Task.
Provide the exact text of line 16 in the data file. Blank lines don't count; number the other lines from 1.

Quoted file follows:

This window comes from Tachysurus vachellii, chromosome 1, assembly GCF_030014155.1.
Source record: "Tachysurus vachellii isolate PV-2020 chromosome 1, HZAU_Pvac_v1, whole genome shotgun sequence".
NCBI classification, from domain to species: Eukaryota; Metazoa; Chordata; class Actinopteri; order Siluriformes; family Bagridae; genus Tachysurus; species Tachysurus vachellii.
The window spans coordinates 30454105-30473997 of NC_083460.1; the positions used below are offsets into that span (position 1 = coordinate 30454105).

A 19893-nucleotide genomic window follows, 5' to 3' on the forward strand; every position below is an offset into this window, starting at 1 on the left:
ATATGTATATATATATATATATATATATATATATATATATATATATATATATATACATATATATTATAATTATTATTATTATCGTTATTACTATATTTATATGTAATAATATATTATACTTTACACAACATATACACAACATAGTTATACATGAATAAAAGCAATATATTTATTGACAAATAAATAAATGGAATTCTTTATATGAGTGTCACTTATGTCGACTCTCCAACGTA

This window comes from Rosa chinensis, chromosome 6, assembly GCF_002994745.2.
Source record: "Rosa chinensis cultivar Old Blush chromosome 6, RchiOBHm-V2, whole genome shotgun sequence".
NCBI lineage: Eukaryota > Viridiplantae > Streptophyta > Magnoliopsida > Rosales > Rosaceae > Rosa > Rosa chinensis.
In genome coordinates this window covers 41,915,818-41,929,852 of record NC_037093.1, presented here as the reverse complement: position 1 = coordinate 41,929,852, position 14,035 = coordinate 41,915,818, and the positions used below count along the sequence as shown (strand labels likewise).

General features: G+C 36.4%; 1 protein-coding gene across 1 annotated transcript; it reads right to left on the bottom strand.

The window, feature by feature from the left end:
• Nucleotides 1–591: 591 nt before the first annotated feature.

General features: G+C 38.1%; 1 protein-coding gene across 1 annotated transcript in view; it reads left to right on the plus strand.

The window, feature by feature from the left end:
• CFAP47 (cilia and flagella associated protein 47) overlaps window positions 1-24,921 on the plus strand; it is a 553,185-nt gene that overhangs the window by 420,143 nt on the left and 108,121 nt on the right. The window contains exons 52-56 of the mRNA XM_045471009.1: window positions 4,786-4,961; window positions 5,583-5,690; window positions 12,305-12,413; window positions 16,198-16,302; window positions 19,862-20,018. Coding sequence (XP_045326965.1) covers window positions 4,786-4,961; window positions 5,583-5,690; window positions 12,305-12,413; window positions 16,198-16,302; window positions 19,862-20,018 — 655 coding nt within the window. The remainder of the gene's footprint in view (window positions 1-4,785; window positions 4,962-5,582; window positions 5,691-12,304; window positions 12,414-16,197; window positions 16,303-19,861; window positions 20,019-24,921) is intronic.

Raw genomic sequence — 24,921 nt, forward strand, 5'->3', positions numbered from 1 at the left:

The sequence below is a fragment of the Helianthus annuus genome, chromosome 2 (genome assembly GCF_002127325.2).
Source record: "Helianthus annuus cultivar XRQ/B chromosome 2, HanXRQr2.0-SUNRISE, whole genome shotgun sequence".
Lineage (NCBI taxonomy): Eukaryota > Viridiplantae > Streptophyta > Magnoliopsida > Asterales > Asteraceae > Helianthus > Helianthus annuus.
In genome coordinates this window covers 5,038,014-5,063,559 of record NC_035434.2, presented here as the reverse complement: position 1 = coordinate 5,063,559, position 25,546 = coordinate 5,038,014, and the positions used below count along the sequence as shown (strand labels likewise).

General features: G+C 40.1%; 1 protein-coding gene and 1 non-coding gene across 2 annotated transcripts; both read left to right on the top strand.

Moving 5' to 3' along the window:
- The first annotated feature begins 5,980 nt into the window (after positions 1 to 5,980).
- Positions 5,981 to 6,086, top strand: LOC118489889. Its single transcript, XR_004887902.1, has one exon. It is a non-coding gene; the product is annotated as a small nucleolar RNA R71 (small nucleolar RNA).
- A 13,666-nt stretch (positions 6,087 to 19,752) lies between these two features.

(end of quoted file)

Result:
• CFAP47 (cilia and flagella associated protein 47) overlaps window positions 1-24,921 on the plus strand; it is a 553,185-nt gene that overhangs the window by 420,143 nt on the left and 108,121 nt on the right. The window contains exons 52-56 of the mRNA XM_045471009.1: window positions 4,786-4,961; window positions 5,583-5,690; window positions 12,305-12,413; window positions 16,198-16,302; window positions 19,862-20,018. Coding sequence (XP_045326965.1) covers window positions 4,786-4,961; window positions 5,583-5,690; window positions 12,305-12,413; window positions 16,198-16,302; window positions 19,862-20,018 — 655 coding nt within the window. The remainder of the gene's footprint in view (window positions 1-4,785; window positions 4,962-5,582; window positions 5,691-12,304; window positions 12,414-16,197; window positions 16,303-19,861; window positions 20,019-24,921) is intronic.